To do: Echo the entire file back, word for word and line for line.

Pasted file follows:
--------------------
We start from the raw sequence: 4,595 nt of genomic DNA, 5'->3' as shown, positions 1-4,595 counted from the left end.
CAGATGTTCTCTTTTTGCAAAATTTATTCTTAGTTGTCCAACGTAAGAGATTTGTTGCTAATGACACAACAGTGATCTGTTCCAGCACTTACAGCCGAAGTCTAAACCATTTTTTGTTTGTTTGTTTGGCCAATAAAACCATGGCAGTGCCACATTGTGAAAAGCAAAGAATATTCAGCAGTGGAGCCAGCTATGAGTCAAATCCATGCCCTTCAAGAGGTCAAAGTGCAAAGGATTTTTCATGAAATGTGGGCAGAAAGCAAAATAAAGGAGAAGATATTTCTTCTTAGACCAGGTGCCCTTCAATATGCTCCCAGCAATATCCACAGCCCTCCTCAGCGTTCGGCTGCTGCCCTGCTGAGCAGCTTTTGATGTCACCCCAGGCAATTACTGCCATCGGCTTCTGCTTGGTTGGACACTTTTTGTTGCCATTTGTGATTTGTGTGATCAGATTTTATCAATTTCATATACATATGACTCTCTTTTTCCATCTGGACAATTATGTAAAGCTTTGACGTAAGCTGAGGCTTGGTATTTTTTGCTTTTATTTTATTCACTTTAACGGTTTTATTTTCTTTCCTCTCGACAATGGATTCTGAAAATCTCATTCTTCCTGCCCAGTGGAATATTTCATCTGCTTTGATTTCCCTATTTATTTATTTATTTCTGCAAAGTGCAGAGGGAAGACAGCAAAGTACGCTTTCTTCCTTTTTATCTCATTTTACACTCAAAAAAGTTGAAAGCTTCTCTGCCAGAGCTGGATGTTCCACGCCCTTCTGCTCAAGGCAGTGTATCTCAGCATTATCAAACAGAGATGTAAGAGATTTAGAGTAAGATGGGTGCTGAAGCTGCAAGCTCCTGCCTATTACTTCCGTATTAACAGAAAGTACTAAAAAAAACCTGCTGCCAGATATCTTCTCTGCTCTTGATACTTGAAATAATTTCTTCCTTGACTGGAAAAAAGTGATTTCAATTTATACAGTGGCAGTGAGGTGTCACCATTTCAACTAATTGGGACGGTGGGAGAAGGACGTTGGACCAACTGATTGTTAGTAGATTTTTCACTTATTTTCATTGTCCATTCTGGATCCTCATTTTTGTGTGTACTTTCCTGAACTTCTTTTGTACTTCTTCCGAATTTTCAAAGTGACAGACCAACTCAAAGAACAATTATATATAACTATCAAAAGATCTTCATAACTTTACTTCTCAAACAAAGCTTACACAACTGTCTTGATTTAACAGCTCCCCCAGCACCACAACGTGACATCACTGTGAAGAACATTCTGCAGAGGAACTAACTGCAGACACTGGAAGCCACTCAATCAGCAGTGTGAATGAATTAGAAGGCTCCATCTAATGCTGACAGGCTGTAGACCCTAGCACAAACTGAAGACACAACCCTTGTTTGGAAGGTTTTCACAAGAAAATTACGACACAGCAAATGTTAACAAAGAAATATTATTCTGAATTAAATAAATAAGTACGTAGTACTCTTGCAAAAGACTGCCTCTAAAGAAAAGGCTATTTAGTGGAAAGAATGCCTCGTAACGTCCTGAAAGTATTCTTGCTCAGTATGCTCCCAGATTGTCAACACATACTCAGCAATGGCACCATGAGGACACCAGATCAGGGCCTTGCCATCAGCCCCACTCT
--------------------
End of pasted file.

We start from the raw sequence: 4,595 nt of genomic DNA, 5'->3' as shown, positions 1-4,595 counted from the left end.
CAGATGTTCTCTTTTTGCAAAATTTATTCTTAGTTGTCCAACGTAAGAGATTTGTTGCTAATGACACAACAGTGATCTGTTCCAGCACTTACAGCCGAAGTCTAAACCATTTTTTGTTTGTTTGTTTGGCCAATAAAACCATGGCAGTGCCACATTGTGAAAAGCAAAGAATATTCAGCAGTGGAGCCAGCTATGAGTCAAATCCATGCCCTTCAAGAGGTCAAAGTGCAAAGGATTTTTCATGAAATGTGGGCAGAAAGCAAAATAAAGGAGAAGATATTTCTTCTTAGACCAGGTGCCCTTCAATATGCTCCCAGCAATATCCACAGCCCTCCTCAGCGTTCGGCTGCTGCCCTGCTGAGCAGCTTTTGATGTCACCCCAGGCAATTACTGCCATCGGCTTCTGCTTGGTTGGACACTTTTTGTTGCCATTTGTGATTTGTGTGATCAGATTTTATCAATTTCATATACATATGACTCTCTTTTTCCATCTGGACAATTATGTAAAGCTTTGACGTAAGCTGAGGCTTGGTATTTTTTGCTTTTATTTTATTCACTTTAACGGTTTTATTTTCTTTCCTCTCGACAATGGATTCTGAAAATCTCATTCTTCCTGCCCAGTGGAATATTTCATCTGCTTTGATTTCCCTATTTATTTATTTATTTCTGCAAAGTGCAGAGGGAAGACAGCAAAGTACGCTTTCTTCCTTTTTATCTCATTTTACACTCAAAAAAGTTGAAAGCTTCTCTGCCAGAGCTGGATGTTCCACGCCCTTCTGCTCAAGGCAGTGTATCTCAGCATTATCAAACAGAGATGTAAGAGATTTAGAGTAAGATGGGTGCTGAAGCTGCAAGCTCCTGCCTATTACTTCCGTATTAACAGAAAGTACTAAAAAAAACCTGCTGCCAGATATCTTCTCTGCTCTTGATACTTGAAATAATTTCTTCCTTGACTGGAAAAAAGTGATTTCAATTTATACAGTGGCAGTGAGGTGTCACCATTTCAACTAATTGGGACGGTGGGAGAAGGACGTTGGACCAACTGATTGTTAGTAGATTTTTCACTTATTTTCATTGTCCATTCTGGATCCTCATTTTTGTGTGTACTTTCCTGAACTTCTTTTGTACTTCTTCCGAATTTTCAAAGTGACAGACCAACTCAAAGAACAATTATATATAACTATCAAAAGATCTTCATAACTTTACTTCTCAAACAAAGCTTACACAACTGTCTTGATTTAACAGCTCCCCCAGCACCACAACGTGACATCACTGTGAAGAACATTCTGCAGAGGAACTAACTGCAGACACTGGAAGCCACTCAATCAGCAGTGTGAATGAATTAGAAGGCTCCATCTAATGCTGACAGGCTGTAGACCCTAGCACAAACTGAAGACACAACCCTTGTTTGGAAGGTTTTCACAAGAAAATTACGACACAGCAAATGTTAACAAAGAAATATTATTCTGAATTAAATAAATAAGTACGTAGTACTCTTGCAAAAGACTGCCTCTAAAGAAAAGGCTATTTAGTGGAAAGAATGCCTCGTAACGTCCTGAAAGTATTCTTGCTCAGTATGCTCCCAGATTGTCAACACATACTCAGCAATGGCACCATGAGGACACCAGATCAGGGCCTTGCCATCAGCCCCACTCT